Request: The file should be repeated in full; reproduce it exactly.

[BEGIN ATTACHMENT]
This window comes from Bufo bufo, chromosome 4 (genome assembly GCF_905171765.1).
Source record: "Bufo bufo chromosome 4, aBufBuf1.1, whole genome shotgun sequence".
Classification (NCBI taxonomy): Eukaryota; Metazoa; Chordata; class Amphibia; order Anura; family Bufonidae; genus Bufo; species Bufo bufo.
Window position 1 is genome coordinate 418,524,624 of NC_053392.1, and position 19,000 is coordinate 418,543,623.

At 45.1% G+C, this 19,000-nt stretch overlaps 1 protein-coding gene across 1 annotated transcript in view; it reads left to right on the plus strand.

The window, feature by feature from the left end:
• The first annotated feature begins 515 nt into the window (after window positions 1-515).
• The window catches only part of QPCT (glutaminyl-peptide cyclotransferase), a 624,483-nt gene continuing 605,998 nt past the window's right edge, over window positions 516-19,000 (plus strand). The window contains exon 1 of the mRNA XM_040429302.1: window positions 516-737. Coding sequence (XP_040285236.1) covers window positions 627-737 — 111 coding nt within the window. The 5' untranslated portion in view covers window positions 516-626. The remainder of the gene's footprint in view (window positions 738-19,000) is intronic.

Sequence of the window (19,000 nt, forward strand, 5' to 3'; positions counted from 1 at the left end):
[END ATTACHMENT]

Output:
This window comes from Bufo bufo, chromosome 4 (genome assembly GCF_905171765.1).
Source record: "Bufo bufo chromosome 4, aBufBuf1.1, whole genome shotgun sequence".
Classification (NCBI taxonomy): Eukaryota; Metazoa; Chordata; class Amphibia; order Anura; family Bufonidae; genus Bufo; species Bufo bufo.
Window position 1 is genome coordinate 418,524,624 of NC_053392.1, and position 19,000 is coordinate 418,543,623.

At 45.1% G+C, this 19,000-nt stretch overlaps 1 protein-coding gene across 1 annotated transcript in view; it reads left to right on the plus strand.

The window, feature by feature from the left end:
• The first annotated feature begins 515 nt into the window (after window positions 1-515).
• The window catches only part of QPCT (glutaminyl-peptide cyclotransferase), a 624,483-nt gene continuing 605,998 nt past the window's right edge, over window positions 516-19,000 (plus strand). The window contains exon 1 of the mRNA XM_040429302.1: window positions 516-737. Coding sequence (XP_040285236.1) covers window positions 627-737 — 111 coding nt within the window. The 5' untranslated portion in view covers window positions 516-626. The remainder of the gene's footprint in view (window positions 738-19,000) is intronic.

Sequence of the window (19,000 nt, forward strand, 5' to 3'; positions counted from 1 at the left end):